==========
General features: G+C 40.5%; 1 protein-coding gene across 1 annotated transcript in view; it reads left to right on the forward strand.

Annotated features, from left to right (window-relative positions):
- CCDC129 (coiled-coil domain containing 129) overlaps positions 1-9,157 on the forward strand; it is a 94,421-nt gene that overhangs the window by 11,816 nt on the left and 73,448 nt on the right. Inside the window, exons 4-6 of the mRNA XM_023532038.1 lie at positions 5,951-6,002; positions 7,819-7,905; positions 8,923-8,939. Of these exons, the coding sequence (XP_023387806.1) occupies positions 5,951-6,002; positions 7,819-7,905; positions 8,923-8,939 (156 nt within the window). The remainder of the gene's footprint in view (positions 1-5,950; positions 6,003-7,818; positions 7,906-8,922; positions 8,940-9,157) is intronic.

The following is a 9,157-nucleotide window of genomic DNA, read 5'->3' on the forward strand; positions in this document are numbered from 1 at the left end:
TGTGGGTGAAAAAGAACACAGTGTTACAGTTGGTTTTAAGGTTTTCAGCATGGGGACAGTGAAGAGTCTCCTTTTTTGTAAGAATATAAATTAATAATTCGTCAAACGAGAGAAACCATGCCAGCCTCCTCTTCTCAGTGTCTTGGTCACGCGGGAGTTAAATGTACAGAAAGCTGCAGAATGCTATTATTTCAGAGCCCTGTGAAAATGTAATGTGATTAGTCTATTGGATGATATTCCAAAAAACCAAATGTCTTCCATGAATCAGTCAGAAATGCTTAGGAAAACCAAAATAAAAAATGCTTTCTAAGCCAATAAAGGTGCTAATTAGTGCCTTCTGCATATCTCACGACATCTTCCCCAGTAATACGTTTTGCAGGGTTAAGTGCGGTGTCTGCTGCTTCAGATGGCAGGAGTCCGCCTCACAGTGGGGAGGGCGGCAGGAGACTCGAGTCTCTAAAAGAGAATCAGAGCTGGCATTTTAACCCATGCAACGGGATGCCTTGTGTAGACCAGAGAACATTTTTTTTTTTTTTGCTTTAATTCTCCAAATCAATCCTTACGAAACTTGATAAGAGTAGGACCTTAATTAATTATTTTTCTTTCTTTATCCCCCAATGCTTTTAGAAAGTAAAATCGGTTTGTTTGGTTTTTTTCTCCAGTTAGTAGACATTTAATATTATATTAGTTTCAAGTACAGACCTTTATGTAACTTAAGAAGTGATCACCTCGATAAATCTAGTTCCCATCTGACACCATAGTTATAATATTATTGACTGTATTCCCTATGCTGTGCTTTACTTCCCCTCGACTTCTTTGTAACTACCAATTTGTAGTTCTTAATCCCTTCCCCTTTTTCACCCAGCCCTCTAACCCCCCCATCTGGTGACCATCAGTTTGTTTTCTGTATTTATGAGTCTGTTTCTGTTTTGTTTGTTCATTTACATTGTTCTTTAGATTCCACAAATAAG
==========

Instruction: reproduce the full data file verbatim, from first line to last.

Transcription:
General features: G+C 40.5%; 1 protein-coding gene across 1 annotated transcript in view; it reads left to right on the forward strand.

Annotated features, from left to right (window-relative positions):
- CCDC129 (coiled-coil domain containing 129) overlaps positions 1-9,157 on the forward strand; it is a 94,421-nt gene that overhangs the window by 11,816 nt on the left and 73,448 nt on the right. Inside the window, exons 4-6 of the mRNA XM_023532038.1 lie at positions 5,951-6,002; positions 7,819-7,905; positions 8,923-8,939. Of these exons, the coding sequence (XP_023387806.1) occupies positions 5,951-6,002; positions 7,819-7,905; positions 8,923-8,939 (156 nt within the window). The remainder of the gene's footprint in view (positions 1-5,950; positions 6,003-7,818; positions 7,906-8,922; positions 8,940-9,157) is intronic.

The following is a 9,157-nucleotide window of genomic DNA, read 5'->3' on the forward strand; positions in this document are numbered from 1 at the left end:
TGTGGGTGAAAAAGAACACAGTGTTACAGTTGGTTTTAAGGTTTTCAGCATGGGGACAGTGAAGAGTCTCCTTTTTTGTAAGAATATAAATTAATAATTCGTCAAACGAGAGAAACCATGCCAGCCTCCTCTTCTCAGTGTCTTGGTCACGCGGGAGTTAAATGTACAGAAAGCTGCAGAATGCTATTATTTCAGAGCCCTGTGAAAATGTAATGTGATTAGTCTATTGGATGATATTCCAAAAAACCAAATGTCTTCCATGAATCAGTCAGAAATGCTTAGGAAAACCAAAATAAAAAATGCTTTCTAAGCCAATAAAGGTGCTAATTAGTGCCTTCTGCATATCTCACGACATCTTCCCCAGTAATACGTTTTGCAGGGTTAAGTGCGGTGTCTGCTGCTTCAGATGGCAGGAGTCCGCCTCACAGTGGGGAGGGCGGCAGGAGACTCGAGTCTCTAAAAGAGAATCAGAGCTGGCATTTTAACCCATGCAACGGGATGCCTTGTGTAGACCAGAGAACATTTTTTTTTTTTTTGCTTTAATTCTCCAAATCAATCCTTACGAAACTTGATAAGAGTAGGACCTTAATTAATTATTTTTCTTTCTTTATCCCCCAATGCTTTTAGAAAGTAAAATCGGTTTGTTTGGTTTTTTTCTCCAGTTAGTAGACATTTAATATTATATTAGTTTCAAGTACAGACCTTTATGTAACTTAAGAAGTGATCACCTCGATAAATCTAGTTCCCATCTGACACCATAGTTATAATATTATTGACTGTATTCCCTATGCTGTGCTTTACTTCCCCTCGACTTCTTTGTAACTACCAATTTGTAGTTCTTAATCCCTTCCCCTTTTTCACCCAGCCCTCTAACCCCCCCATCTGGTGACCATCAGTTTGTTTTCTGTATTTATGAGTCTGTTTCTGTTTTGTTTGTTCATTTACATTGTTCTTTAGATTCCACAAATAAG